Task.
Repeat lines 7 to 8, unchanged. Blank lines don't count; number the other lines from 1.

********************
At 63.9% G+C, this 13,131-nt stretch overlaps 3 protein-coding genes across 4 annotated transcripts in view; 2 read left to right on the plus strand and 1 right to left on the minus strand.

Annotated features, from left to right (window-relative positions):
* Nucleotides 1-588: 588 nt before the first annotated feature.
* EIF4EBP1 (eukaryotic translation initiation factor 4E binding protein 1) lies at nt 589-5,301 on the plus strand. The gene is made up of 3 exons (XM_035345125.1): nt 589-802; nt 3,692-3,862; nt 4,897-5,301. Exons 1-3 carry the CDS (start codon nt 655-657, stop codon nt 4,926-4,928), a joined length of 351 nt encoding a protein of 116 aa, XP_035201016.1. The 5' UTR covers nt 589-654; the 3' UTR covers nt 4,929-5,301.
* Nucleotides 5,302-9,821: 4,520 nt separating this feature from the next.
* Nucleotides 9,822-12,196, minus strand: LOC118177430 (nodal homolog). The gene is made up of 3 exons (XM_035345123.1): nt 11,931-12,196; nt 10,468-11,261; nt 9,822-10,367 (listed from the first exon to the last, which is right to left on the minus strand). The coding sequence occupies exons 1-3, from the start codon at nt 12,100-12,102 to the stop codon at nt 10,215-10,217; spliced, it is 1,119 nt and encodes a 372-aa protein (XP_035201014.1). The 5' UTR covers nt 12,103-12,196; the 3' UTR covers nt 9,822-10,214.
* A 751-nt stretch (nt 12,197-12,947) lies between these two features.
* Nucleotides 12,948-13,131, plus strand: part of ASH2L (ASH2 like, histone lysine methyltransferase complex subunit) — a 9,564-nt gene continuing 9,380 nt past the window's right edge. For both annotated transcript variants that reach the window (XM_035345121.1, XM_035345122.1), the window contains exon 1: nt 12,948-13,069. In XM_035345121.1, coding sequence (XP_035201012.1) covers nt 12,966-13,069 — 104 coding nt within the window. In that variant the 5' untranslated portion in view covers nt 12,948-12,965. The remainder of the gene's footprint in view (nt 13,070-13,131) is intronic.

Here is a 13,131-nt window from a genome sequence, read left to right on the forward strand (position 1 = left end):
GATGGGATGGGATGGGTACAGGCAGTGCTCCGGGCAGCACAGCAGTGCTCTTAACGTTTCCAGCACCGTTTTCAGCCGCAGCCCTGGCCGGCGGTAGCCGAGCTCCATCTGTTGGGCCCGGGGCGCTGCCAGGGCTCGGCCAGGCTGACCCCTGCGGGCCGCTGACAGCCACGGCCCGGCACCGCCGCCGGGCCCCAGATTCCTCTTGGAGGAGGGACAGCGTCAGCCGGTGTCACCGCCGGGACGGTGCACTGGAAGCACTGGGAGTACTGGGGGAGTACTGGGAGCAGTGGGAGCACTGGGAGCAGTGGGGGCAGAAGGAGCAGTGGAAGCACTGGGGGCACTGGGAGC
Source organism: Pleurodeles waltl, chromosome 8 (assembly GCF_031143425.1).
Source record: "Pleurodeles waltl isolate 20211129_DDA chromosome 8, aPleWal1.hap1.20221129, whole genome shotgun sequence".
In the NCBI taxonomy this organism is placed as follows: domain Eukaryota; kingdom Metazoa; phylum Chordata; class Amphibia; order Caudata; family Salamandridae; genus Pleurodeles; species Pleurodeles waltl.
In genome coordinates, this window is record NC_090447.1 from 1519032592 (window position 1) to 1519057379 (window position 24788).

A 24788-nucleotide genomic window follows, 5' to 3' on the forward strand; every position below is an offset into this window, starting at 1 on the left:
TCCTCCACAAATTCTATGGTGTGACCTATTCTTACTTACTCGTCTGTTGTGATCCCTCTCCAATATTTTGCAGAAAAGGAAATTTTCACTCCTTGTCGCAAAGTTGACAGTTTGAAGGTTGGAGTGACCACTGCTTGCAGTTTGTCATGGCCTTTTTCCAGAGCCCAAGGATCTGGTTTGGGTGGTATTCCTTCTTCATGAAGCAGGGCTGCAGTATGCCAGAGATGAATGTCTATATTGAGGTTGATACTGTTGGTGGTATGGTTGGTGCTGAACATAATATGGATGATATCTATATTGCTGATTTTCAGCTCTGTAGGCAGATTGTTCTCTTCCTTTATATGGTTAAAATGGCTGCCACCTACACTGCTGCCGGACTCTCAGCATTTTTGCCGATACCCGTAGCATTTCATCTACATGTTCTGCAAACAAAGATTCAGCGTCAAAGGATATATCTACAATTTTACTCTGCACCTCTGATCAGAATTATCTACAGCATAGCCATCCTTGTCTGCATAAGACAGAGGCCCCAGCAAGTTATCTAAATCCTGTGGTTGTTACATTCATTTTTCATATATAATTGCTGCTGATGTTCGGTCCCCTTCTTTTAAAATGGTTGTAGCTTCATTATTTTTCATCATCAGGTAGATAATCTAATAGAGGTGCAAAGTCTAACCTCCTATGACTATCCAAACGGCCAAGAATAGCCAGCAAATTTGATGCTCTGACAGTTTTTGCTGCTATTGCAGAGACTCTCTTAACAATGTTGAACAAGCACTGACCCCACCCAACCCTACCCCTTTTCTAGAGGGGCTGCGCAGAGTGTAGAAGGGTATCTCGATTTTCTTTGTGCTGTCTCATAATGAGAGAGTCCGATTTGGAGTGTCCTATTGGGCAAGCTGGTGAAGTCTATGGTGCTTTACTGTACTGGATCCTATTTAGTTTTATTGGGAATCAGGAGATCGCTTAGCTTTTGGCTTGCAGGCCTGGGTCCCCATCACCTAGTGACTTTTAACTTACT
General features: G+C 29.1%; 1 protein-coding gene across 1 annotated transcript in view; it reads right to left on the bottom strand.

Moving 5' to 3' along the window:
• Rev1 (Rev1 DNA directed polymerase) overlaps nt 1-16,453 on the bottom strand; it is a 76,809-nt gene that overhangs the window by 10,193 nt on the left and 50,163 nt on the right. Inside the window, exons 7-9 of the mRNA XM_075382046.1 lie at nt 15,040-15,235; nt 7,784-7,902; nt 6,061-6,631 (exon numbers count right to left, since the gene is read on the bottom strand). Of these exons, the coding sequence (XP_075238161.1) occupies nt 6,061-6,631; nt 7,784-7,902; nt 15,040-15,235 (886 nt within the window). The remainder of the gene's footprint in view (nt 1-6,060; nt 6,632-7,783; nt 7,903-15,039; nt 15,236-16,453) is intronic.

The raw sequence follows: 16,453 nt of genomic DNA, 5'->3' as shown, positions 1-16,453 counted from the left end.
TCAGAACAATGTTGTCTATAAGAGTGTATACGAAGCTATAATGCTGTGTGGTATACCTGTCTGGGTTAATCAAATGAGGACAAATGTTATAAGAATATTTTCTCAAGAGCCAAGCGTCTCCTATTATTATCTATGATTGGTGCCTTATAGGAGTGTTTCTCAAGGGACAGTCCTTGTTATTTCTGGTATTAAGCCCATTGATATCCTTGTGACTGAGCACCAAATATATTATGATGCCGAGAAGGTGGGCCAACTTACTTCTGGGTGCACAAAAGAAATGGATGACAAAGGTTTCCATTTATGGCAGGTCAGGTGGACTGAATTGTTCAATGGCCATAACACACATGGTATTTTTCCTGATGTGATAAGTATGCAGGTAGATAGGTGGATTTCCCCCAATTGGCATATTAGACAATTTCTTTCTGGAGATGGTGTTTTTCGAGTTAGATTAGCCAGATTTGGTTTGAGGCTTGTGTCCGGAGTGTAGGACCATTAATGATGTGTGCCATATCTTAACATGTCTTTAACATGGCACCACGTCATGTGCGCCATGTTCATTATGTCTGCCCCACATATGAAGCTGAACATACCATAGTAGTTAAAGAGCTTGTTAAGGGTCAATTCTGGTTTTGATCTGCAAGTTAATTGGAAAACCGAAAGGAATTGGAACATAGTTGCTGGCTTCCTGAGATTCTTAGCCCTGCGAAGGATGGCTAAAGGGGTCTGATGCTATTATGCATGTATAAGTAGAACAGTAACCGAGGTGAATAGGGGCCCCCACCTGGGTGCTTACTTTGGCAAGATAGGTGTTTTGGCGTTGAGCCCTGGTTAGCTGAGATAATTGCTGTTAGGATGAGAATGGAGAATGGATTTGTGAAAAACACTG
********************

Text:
* A 751-nt stretch (nt 12,197-12,947) lies between these two features.
* Nucleotides 12,948-13,131, plus strand: part of ASH2L (ASH2 like, histone lysine methyltransferase complex subunit) — a 9,564-nt gene continuing 9,380 nt past the window's right edge. For both annotated transcript variants that reach the window (XM_035345121.1, XM_035345122.1), the window contains exon 1: nt 12,948-13,069. In XM_035345121.1, coding sequence (XP_035201012.1) covers nt 12,966-13,069 — 104 coding nt within the window. In that variant the 5' untranslated portion in view covers nt 12,948-12,965. The remainder of the gene's footprint in view (nt 13,070-13,131) is intronic.